Coronary artery calcium independently predicts risk in CAD patients

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NEW YORK (Reuters Health), Jul 29 - Coronary calcium scoring can be used to predict future severe cardiac events in patients with stable coronary artery disease (CAD).

"Myocardial perfusion imaging with single photon emission computed tomography (SPECT) is generally accepted as a valuable tool for estimating patient risk and planning further clinical management of patients with stable coronary artery disease," Dr. Marcus Hacker, of the University of Munich, Germany, and colleagues write in the July 28 online issue of Radiology.

"Coronary artery calcification is a highly specific marker of coronary atherosclerosis, the extent of which is directly related to the atherosclerotic plaque burden," they add. "To the best of our knowledge, there have been no published reports that examine the complementary use of SPECT myocardial perfusion imaging and coronary artery calcification scores for risk stratification in patients with stable CAD."

The team evaluated the incremental prognostic value of adding coronary artery calcification (CAC) scores to SPECT myocardial perfusion imaging for predicting future cardiac events and long-term survival in 260 CAD patients followed for a median of 5.4 years for severe cardiac events (cardiac death or nonfatal myocardial infarction).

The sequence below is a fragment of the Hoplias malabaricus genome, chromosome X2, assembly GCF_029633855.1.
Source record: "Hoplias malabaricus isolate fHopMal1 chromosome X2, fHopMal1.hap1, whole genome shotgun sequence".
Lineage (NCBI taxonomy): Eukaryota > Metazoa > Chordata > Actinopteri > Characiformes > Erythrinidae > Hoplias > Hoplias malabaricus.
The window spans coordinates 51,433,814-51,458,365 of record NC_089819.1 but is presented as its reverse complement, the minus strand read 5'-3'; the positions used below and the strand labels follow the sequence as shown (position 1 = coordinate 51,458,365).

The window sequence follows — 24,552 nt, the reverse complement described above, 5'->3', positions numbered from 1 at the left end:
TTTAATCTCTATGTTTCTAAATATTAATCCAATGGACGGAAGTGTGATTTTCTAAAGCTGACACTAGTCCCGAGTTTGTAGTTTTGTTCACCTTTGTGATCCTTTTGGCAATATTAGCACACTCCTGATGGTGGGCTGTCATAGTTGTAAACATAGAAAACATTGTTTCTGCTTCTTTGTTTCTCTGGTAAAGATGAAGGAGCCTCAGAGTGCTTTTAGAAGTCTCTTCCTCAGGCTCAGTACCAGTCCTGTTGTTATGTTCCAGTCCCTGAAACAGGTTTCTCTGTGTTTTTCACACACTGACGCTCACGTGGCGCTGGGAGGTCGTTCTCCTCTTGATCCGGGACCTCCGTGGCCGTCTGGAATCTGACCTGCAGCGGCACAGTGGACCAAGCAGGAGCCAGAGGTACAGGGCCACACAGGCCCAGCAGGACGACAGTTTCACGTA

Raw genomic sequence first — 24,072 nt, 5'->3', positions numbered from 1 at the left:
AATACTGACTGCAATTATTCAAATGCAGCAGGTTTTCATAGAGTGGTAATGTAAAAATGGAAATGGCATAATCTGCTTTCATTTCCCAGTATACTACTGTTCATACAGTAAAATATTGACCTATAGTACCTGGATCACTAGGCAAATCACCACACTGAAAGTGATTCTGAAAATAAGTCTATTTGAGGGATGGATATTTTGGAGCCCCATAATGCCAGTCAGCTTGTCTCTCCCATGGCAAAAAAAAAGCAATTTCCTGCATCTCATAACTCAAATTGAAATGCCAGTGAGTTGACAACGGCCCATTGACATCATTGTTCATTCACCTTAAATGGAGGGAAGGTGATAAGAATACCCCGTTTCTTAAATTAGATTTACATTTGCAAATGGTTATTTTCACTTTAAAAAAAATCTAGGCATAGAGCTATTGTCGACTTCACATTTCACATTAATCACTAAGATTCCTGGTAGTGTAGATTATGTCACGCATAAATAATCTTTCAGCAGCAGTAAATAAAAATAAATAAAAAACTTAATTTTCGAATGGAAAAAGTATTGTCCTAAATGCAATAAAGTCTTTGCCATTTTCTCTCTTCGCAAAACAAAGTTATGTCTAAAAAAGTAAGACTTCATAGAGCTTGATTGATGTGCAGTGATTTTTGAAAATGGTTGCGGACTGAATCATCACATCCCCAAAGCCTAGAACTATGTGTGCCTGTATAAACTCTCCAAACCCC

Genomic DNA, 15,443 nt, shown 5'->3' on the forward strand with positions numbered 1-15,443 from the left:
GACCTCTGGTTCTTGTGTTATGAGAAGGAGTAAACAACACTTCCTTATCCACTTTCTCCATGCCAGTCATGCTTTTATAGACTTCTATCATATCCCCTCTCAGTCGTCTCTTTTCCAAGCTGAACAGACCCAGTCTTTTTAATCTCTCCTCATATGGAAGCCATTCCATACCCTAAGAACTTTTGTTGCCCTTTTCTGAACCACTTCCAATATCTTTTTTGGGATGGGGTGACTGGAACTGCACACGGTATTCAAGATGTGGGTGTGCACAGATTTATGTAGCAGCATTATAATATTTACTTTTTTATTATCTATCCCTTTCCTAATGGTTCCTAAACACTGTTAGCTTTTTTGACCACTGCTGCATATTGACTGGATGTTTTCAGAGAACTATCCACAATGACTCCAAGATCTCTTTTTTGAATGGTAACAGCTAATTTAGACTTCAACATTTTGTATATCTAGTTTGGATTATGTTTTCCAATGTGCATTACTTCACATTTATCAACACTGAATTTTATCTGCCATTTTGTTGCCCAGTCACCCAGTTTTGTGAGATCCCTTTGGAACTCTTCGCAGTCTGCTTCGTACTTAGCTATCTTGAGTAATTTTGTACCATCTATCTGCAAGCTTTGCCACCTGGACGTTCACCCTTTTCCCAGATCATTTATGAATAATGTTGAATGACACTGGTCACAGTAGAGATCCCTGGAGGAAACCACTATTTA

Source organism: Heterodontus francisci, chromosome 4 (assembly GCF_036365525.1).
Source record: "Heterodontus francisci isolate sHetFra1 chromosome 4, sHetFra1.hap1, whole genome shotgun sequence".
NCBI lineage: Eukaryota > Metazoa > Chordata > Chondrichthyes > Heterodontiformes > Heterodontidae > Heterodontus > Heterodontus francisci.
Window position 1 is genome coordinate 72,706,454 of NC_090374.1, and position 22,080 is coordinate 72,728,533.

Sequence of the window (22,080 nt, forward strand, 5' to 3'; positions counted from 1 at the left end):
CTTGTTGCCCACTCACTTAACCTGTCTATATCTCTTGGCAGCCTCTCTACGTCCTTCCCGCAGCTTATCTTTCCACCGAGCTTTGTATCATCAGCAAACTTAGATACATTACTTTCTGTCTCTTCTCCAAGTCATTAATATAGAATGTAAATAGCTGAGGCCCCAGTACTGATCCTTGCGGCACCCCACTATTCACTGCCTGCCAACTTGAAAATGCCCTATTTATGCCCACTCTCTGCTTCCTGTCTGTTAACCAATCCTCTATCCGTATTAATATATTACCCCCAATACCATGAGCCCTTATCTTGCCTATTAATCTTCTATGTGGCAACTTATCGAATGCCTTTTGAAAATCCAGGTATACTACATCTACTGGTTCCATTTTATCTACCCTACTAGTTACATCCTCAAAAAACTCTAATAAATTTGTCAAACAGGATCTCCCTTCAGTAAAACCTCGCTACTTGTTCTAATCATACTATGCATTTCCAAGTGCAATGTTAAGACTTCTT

The participants underwent coronary artery calcification scanning and SPECT myocardial perfusion imaging between July 1997 and April 2006. Of the 260 patients, 178 (68.2%) were symptomatic.

The patients were stratified on the basis of well-established cutoff points for coronary artery calcification score, summed stress, the summed difference score, and the summed rest score.

The authors report that restS and SSS were significantly increased in patients with prior myocardial infarction (MI) (p < 0.001). Patients who were symptomatic had significantly increased ddd. A total of severe cardiac events, including 12 cardiac deaths and 11 MIs, were recorded. Overall, 40 (15.4%) coronary revascularizations were performed.

The only independent predictors of event-free survival were CAC and c. The risk of subsequent severe cardiac events was significantly higher among patients with perfusion abnormalities at rest or a CAC score greater than 400 compared to other patients (14.4% versus 4.7% and 13.2% versus 5.8%, respectively).

The risk was also increased among those with severe perfusion abnormalities under stress.

"In addition, a coronary artery calcification score of more than 400 offered incremental prognostic value over the scintigraphic scores alone," Dr. Hacker and colleagues explain. "When used in combination with an SRS of at least 2 or an SSS greater than 8, a higher CAC score (>400) helped identify those patients at highest risk for severe cardiac events."

Compared to patients without a known MI, those with a known MI had a significantly increased risk of severe cardiac events (p = 0.001) and coronary revascularization therapy (p = 0.01) during long-term follow-up. Symptomatic patients were also at significantly higher risk of severe cardiac events compared to those who were asymptomatic (p = 0.009).

Radiology 2009;253.

Last Updated: 2009-07-28 17:30:13 -0400 (Reuters Health)

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